It’s The Old Paul Harvey Thing: The Rest Of The Story

So there’s a story in the news right now about some magician found dead outside the doors of the, err, “magician’s guild*”.

*Sorry – have to put that in quotes because it makes my computer-rpg-nerd nerves tingle…

Now, if I was a plot guy – more specifically, if I was a crime/mystery guy – I’d be all over this story. I can sit here and just imagine all kinds of theories…

Potential villains abound!

But…

I’m a character guy.

No one killed this magician, he was depressed.

Because of failure and frustration in his career…

Because the girl down on the third floor would never talk to him…

Because he owed money, and the debt collectors wouldn’t leave him alone…

Because he actually wanted to be a cop, but the old convictions kept him out…

Because he was a direct descendant of Odin, and the Templars could never let him live…

Oh, God, I love making shit up.

This is why I gave up on ‘real work’ as a career: how many bosses want some bitter sales & marketing monkey who can’t help but make up the most convoluted, impractical theories on the face of the planet?

God forbid I ever become that boring guy who says, “Naw, it was just bad luck.”

It can actually be somewhat hard to “think around corners” when it comes to characters. What I mean by that is it can be hard to look for the unusual, less-common answer. It is far easier to use the surface answer when it comes to motivations and backstory than it is to make a character a unique, memorable individual.

But who are the characters you remember? That’s right, the individuals, those with some depth and some honesty…and with real, honest-to-God flaws.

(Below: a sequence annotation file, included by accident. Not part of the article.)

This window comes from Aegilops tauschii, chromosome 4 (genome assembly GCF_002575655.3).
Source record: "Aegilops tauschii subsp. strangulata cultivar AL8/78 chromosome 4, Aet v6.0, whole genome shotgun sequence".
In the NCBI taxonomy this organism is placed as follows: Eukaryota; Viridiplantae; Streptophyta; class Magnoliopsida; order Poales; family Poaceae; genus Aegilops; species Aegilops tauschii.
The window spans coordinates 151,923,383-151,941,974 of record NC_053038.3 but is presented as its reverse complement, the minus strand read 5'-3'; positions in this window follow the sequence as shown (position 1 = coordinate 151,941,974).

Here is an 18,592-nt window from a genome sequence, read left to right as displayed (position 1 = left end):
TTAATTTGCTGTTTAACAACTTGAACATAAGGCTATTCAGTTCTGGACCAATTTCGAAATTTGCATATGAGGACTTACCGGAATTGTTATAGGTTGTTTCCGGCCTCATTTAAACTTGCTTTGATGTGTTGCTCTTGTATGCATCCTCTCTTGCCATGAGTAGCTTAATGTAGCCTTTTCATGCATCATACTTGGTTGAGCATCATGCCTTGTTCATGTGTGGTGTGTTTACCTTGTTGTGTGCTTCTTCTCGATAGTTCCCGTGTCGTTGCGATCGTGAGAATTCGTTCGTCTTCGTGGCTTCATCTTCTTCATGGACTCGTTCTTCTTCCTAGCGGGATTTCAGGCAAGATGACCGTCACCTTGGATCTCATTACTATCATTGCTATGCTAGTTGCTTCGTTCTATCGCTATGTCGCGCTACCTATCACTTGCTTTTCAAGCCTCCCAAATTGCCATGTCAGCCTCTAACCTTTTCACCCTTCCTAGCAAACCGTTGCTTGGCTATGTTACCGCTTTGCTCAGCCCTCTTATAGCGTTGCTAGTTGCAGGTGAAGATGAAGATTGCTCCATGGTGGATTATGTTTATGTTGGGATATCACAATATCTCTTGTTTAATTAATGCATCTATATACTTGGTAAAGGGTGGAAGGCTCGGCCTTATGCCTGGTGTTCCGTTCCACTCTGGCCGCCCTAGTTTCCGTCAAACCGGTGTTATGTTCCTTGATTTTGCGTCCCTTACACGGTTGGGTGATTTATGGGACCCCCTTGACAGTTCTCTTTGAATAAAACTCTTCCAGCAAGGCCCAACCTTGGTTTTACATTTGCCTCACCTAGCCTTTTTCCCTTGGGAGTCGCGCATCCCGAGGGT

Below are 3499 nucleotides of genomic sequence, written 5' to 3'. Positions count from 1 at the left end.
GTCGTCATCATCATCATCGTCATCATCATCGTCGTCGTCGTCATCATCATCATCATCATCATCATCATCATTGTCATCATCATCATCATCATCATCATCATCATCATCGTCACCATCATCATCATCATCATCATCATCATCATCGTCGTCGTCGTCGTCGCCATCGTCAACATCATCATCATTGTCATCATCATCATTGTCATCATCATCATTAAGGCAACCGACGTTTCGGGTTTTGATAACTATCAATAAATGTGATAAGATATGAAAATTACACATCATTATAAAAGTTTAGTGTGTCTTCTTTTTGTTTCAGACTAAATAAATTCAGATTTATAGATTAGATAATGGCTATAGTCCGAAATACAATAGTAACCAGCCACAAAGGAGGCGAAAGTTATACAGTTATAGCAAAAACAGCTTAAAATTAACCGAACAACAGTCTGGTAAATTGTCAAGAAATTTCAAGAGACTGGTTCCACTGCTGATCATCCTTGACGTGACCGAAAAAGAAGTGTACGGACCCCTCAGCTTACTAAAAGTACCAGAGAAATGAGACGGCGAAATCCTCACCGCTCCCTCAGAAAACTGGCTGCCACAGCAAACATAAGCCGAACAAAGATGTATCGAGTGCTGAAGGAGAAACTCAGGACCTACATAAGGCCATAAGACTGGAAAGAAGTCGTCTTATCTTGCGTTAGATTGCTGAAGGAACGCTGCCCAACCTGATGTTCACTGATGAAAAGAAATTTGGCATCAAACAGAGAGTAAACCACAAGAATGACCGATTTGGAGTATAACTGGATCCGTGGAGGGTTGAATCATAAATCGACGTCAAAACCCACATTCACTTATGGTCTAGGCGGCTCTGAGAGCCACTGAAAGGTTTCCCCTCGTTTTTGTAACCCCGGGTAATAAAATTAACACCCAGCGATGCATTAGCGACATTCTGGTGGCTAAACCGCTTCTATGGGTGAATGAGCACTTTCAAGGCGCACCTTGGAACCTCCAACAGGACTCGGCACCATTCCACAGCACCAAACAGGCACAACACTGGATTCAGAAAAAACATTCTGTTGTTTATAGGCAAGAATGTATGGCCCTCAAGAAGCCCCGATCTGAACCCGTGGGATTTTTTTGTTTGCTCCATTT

Lestat was an interesting character because he was somewhat unique at the time he was created. Since Anne Rice wrote Interview With A Vampire, however, that whole thing has been done to death…and in all those thousands of stories how many had interesting characters*?

*And by interesting, I don’t mean the romance-softcore porn that is normal for the genre – hey, I like Kate Beckinsale’s ass, too, but it wasn’t enough to make the Underworld series any good…

I’m a fan of Colleen McCullough’s Masters of Rome series because of the characters and the writing, first and foremost. Only after that does my love of history start to play a role. But which of those characters is the most memorable and interesting?

The most flawed and fucked-up one, of course (just as he was in real-life): Sulla. I’ve written academic papers on Marius, Caesar and Augustus; I know them very, very well. But Sulla? He’s the one that really sticks with you because there is more, err, there there.

So, when it comes to your own characters, are you worrying about the rest of the story? Not what serves your story, but what defines their story (the bigger picture that makes them unique). Are you committed to what makes them the people they are, warts and all?

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